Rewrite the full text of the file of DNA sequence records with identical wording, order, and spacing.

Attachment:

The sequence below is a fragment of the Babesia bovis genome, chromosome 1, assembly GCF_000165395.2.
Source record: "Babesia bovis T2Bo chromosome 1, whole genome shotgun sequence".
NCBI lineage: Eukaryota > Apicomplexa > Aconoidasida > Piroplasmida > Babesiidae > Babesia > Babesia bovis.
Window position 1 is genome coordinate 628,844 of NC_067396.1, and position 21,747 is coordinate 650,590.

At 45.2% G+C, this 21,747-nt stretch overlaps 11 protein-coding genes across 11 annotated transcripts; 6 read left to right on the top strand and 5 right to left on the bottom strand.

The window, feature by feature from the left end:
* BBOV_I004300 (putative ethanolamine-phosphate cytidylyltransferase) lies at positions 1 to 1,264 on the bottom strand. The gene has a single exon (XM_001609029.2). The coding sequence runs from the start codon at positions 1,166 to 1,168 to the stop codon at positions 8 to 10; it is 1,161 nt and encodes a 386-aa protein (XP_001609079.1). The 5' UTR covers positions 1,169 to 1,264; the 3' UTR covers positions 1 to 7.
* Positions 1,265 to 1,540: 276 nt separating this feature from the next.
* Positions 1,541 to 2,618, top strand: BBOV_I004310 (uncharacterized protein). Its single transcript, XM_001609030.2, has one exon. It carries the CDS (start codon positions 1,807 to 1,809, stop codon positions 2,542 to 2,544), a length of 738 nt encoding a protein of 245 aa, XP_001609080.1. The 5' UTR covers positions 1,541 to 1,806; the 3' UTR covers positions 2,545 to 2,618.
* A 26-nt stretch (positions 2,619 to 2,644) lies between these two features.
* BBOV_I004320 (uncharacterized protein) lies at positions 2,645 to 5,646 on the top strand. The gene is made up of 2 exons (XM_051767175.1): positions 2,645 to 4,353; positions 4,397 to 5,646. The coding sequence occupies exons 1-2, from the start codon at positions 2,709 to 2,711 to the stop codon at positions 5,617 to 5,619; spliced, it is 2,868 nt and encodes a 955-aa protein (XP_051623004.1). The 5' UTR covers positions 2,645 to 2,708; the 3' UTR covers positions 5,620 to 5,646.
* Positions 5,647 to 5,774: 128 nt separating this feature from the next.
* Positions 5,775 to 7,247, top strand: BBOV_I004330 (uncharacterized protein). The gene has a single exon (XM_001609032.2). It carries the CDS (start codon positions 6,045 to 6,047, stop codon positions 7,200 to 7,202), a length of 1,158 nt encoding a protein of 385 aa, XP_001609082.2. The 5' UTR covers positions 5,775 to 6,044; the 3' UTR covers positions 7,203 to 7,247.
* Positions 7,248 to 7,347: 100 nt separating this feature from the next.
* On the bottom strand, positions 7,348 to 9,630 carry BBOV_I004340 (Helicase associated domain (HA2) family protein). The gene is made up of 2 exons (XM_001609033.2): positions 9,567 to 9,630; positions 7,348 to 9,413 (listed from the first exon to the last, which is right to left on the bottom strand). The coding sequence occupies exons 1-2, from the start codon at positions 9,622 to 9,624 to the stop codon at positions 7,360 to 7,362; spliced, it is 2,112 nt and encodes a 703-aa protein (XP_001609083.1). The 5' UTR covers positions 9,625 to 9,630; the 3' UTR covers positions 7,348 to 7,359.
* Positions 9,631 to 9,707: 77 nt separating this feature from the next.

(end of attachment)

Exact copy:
The sequence below is a fragment of the Babesia bovis genome, chromosome 1, assembly GCF_000165395.2.
Source record: "Babesia bovis T2Bo chromosome 1, whole genome shotgun sequence".
NCBI lineage: Eukaryota > Apicomplexa > Aconoidasida > Piroplasmida > Babesiidae > Babesia > Babesia bovis.
Window position 1 is genome coordinate 628,844 of NC_067396.1, and position 21,747 is coordinate 650,590.

At 45.2% G+C, this 21,747-nt stretch overlaps 11 protein-coding genes across 11 annotated transcripts; 6 read left to right on the top strand and 5 right to left on the bottom strand.

The window, feature by feature from the left end:
* BBOV_I004300 (putative ethanolamine-phosphate cytidylyltransferase) lies at positions 1 to 1,264 on the bottom strand. The gene has a single exon (XM_001609029.2). The coding sequence runs from the start codon at positions 1,166 to 1,168 to the stop codon at positions 8 to 10; it is 1,161 nt and encodes a 386-aa protein (XP_001609079.1). The 5' UTR covers positions 1,169 to 1,264; the 3' UTR covers positions 1 to 7.
* Positions 1,265 to 1,540: 276 nt separating this feature from the next.
* Positions 1,541 to 2,618, top strand: BBOV_I004310 (uncharacterized protein). Its single transcript, XM_001609030.2, has one exon. It carries the CDS (start codon positions 1,807 to 1,809, stop codon positions 2,542 to 2,544), a length of 738 nt encoding a protein of 245 aa, XP_001609080.1. The 5' UTR covers positions 1,541 to 1,806; the 3' UTR covers positions 2,545 to 2,618.
* A 26-nt stretch (positions 2,619 to 2,644) lies between these two features.
* BBOV_I004320 (uncharacterized protein) lies at positions 2,645 to 5,646 on the top strand. The gene is made up of 2 exons (XM_051767175.1): positions 2,645 to 4,353; positions 4,397 to 5,646. The coding sequence occupies exons 1-2, from the start codon at positions 2,709 to 2,711 to the stop codon at positions 5,617 to 5,619; spliced, it is 2,868 nt and encodes a 955-aa protein (XP_051623004.1). The 5' UTR covers positions 2,645 to 2,708; the 3' UTR covers positions 5,620 to 5,646.
* Positions 5,647 to 5,774: 128 nt separating this feature from the next.
* Positions 5,775 to 7,247, top strand: BBOV_I004330 (uncharacterized protein). The gene has a single exon (XM_001609032.2). It carries the CDS (start codon positions 6,045 to 6,047, stop codon positions 7,200 to 7,202), a length of 1,158 nt encoding a protein of 385 aa, XP_001609082.2. The 5' UTR covers positions 5,775 to 6,044; the 3' UTR covers positions 7,203 to 7,247.
* Positions 7,248 to 7,347: 100 nt separating this feature from the next.
* On the bottom strand, positions 7,348 to 9,630 carry BBOV_I004340 (Helicase associated domain (HA2) family protein). The gene is made up of 2 exons (XM_001609033.2): positions 9,567 to 9,630; positions 7,348 to 9,413 (listed from the first exon to the last, which is right to left on the bottom strand). The coding sequence occupies exons 1-2, from the start codon at positions 9,622 to 9,624 to the stop codon at positions 7,360 to 7,362; spliced, it is 2,112 nt and encodes a 703-aa protein (XP_001609083.1). The 5' UTR covers positions 9,625 to 9,630; the 3' UTR covers positions 7,348 to 7,359.
* Positions 9,631 to 9,707: 77 nt separating this feature from the next.